Fix the Brand of Men’s Figure Skating: Send Out the Clowns, and get me Johnny Weir

by cv harquail on February 19, 2010

The ‘Brand of Men’s Figure Skating’ is broken.

The brand lacks coherence, it isn’t compelling, and sometimes it isn’t even attractive. And it’s all because of what those guys wear.

In an ideal world, the Brand of Men’s Figure Skating reflects a hearty frisson between between the brand’s two defining attributes: Athleticism & Artistry.anatoly maltsev.jpg

Althleticism & Artistry = Masculinity

To reflect the ideal Brand of Men’s Figure Skating, skaters need to blend Athleticism and Artistry into a desirable “masculinity”.

Supposedly, the ‘problem’ with the Brand of Men’s Figure Skating is that is isn’t consistently masculine enough. Masculinity is either one thing or another. The contest of masculinities plays out between the two competing icons of American Men’s Figures skating, Evan and Johnny.  It’s either the the rugged and spray-tanned Lysacek or the feathered and flighty Johnny Weir.

But the problem the Brand is not a question of leather or lace, people!

It’s a problem of the narrative themes and the kinds of characters that the skaters choose to express in their skating.

Every skating program tells a story, and every story has a main character.

Male figure skaters create their program’s character in their costumes. The costumes — the clothing– go a long way in creating the Brand of Men’s Figure Skating.

To a mind that’s not stuck in a closet, there are many powerful expressions of masculinity out there on Olympic ice.

We’re got the ‘muscular powerhouse’, the ‘rugged athlete’, the ‘expressive primo uomo‘, and the ‘steroidal rush of the exuberant youth’. All are masculine archetypes. All are combos of Athleticism & Artistry.


All of these archetypes or characters allow male skaters to reflect, in in his own expressive way, the core attributes of the Brand of Men’s Figure Skating.

But what about the other characters? What about:

The Marionette?
The Clown?
The Scarecrow?
The Mime?

Lambiel.jpgDoes anyone really think that there is masculine way to be Athletic & Artistic as a puppet?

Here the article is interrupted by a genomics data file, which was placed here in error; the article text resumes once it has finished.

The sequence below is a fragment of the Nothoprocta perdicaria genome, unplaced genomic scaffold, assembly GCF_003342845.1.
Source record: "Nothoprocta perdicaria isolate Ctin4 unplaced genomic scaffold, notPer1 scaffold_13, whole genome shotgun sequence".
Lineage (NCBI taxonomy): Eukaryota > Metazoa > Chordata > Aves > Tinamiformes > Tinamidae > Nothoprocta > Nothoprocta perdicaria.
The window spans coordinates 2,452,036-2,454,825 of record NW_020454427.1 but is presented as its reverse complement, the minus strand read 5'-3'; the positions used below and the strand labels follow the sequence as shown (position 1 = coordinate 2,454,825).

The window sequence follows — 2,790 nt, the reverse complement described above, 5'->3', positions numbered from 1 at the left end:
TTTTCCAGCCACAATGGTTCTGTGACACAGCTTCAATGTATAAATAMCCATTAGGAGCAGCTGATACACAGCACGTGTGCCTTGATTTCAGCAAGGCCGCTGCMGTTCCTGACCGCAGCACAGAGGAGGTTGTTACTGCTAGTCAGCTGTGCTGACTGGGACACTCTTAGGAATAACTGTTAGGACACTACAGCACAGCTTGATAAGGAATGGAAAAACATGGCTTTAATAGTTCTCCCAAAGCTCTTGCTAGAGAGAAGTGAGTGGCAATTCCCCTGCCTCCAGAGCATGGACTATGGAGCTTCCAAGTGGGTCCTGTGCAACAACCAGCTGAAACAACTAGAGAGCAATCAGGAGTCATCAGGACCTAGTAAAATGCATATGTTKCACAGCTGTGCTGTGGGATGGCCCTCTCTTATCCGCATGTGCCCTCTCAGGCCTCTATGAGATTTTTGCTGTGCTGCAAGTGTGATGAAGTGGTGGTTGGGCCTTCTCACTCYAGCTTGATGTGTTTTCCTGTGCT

What about those other silly costumes? What about:

The Pirate? Fine.

Prince Valiant? Sure.

The Matador? Hot, hot, hot.

Michael Jackson? Okay, we can work with that.


Odette/Odile/Ondine/Bjiork? Get me my bedazzler, and bring me a box of tissues.

But these characters? —

Pagliacci?   No.
Pinocchio?    No.
Howdy Doody? A thousand times NO.

There is nothing appealingly masculine, or athletic & artistic, about a buffoon. Or a toy that jumps only when someone pulls his strings.

If the International Skating Union wants to improve the Brand of Men’s Figure Skating they don’t need to rag on Johnny Weir and his pink corset lacing. They need to get rid of the archetypes that can’t ever be masculine, no matter what Athletic or Artistic tropes they invoke.

Quad, schmod.johnny swan.jpg

Don’t dither over whether a few feathers will draw our attention away from your competence, or better, your brilliance. And don’t start with a character that’s spineless, clueless or forever silly — you’ll never get to a masculinity that’s inspiring or compelling that way. Instead,

Give us decent characters, and decent costumes.  Show us skating that represents the range of masculinity of the Brand of Men’s Figure Skating. fernandez pirate.jpg borodulin.jpg

Send OUT the clowns, I say.

See also: Johnny Weir Skates Routine of His Life, Gets Screwed by Judges [Gawker TV]

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